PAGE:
If it runs out before Yoshi steps up to his parental responsibilities, Kamek's servants capture baby Mario; a life is lost and Yoshi must wallow in the guilt. There's little in this world that can inspire panic in a parent's heart than the desperate cries of a baby. People may talk about Ethan Mars' terrifying shopping centre hunt for his son Jason in 'Heavy Rain' but it's clearly a scene that has practically been lifted straight out of ‘Yoshi’s Island’ - albeit with less origami serial killers and more smiling flower collectables. Of course this flower collectable too encapsulates how different ‘Yoshi’s Island’ is from other Mario games, in visual aesthetic as well as play style.
The environments of a Mario has always been beautiful, clean crisp and bright. They are a marriage of form and function, pretty but precise. The world that the developers draw us into in ‘Yoshi’s Island’ is different, one of childlike beauty, messy creativity, and unique whimsy. Nothing had looked liked ‘Yoshi’s Island’ before and its look is (in part at least) the result of a stubborn rebellious act from Miyamoto. Originally it is said that the game was going to resemble a more traditional look, evidence of which can be found in the released game ROM. There are several unused sprites taken from 'Super Mario All Stars' that do not reflect the crayon drawn aesthetic of the rest of the game. Legend has it that this early version of the game was demoed to Nintendo's marketing department, which rejected it due to the visuals "lacking punch" in comparison to 'Donkey Kong Country's pre-rendered 3D sprites; a look which were at the time setting the world alight.
Work was consequently started on a 3D rendered art style which can still be seen in the games introduction and game over sequences. However, these were to be the only 3D-esque graphics made. Unhappy with the look and after making derogatory comments about 'Donkey Kong Country', Shigeru Miyamoto made a rather dramatic design decision. Rather than simply follow the current graphical vogue, ‘Yoshi’s Island’ would instead embrace the pixel aesthetic, deliberately looking more "cartoony" and childish than any mainstream Super Nintendo game before it. Considering how stunning the end result is this striking art direction was then accepted by those who had originally insisted on the very opposite. Despite its prompt this aesthetic in some ways marked the beginning of an evolution in Nintendo game design. Instead of always chasing technological advance, Nintendo started to let creativity be at the forefront. Trying something new and rather than copying everyone else, a stance that is encapsulated in their Wii console.
There's beauty in creativity just as much as there is in marvellous new techniques. Nintendo Life website puts it beautifully. "Yoshi's Island is a reminder of why this silly little hobby of ours is so wonderful... if what Miyamoto and Tezuka crafted isn't a work of art, then the definition of "art" needs to be amended."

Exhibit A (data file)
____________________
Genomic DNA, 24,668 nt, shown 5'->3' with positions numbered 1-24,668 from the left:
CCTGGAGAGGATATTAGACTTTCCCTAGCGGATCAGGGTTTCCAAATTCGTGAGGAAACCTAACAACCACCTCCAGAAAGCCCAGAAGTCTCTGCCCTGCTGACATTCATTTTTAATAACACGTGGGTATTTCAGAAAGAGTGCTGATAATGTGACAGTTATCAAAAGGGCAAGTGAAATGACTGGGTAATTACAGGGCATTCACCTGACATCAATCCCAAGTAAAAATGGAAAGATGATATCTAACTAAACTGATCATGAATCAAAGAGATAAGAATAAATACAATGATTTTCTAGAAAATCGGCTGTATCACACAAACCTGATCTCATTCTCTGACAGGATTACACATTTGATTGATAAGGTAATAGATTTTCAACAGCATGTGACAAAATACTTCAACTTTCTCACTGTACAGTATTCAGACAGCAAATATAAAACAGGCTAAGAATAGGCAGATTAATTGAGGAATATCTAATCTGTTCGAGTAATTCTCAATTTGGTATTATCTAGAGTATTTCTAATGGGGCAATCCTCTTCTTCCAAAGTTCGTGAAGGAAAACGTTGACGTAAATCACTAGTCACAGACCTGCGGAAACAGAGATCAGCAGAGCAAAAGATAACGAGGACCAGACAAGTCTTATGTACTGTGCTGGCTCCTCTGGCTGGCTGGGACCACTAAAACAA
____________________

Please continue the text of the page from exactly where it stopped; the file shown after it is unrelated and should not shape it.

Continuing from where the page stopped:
Much like the art style, never has a Mario platformer been so divisive. Though the quality of the game was applauded, many considered it inferior to the Mario games that came before. For example ‘Yoshi’s Island’ may have placed 185th in Game Informer's "Top 200 Games of All Times", but it was the lowest ranked Mario series game. Edge Magazine though disagreed, saying the game is "as playable, challenging and entertaining as the best of the other Mario games. All the qualities of the [series] are present in ‘Yoshi’s Island’, and it safely leaves every other platformer in its wake". It punctuates the point that even ignoring the fact it's got Mario in it, 'Yoshi's island ' is platforming perfected. From the hundreds of quirky ideas (such as swallowing a watermelon to get a rapid fire gun, or getting "dizzy touching something fuzzy"). Through the graphics which while charming are also technically underappreciated (the chain chomps munching through stages are a site to behold). Right down to Koji Kondo's fantastic soundtrack (with its music box twinkles and catchy melodies) everything about this game is a pleasure.
The big money question of course is; "is it better than 'Super Mario World'". Like a father having to choose between his two children, I can't say which I love more. Two ‘Mario games’ that follow the basic template of the platform genre, but are alike in name only. They look equally pretty, are both different personalities and different characters but I love them equally. Like new Daddy Yoshi I'm happy having baby Mario in my life and enjoying the adventure that parenthood brings. It means embracing something that's occasionally challenging but always adorably childlike, sometimes surprising and ultimately wonderful.
Why did I get this game?
The subtext of this post is hardly subtle; I got ‘Yoshi’s Island’ because it reminds me of my two daughters. I bought it mint condition on the day my youngest was born and wrote about it at a time when my oldest needed me most. At times of hardship in life, retro gamers are lucky. We have a hobby that we can immerse ourselves in and distract ourselves from a real world that troubles us. It's testament to the game that at a time in my life that was both physically and emotionally draining I could play ‘Yoshi’s Island’ and smile. For that reason (and because it's a game with babies in - and I love babies) it was cheap at twice the price I paid.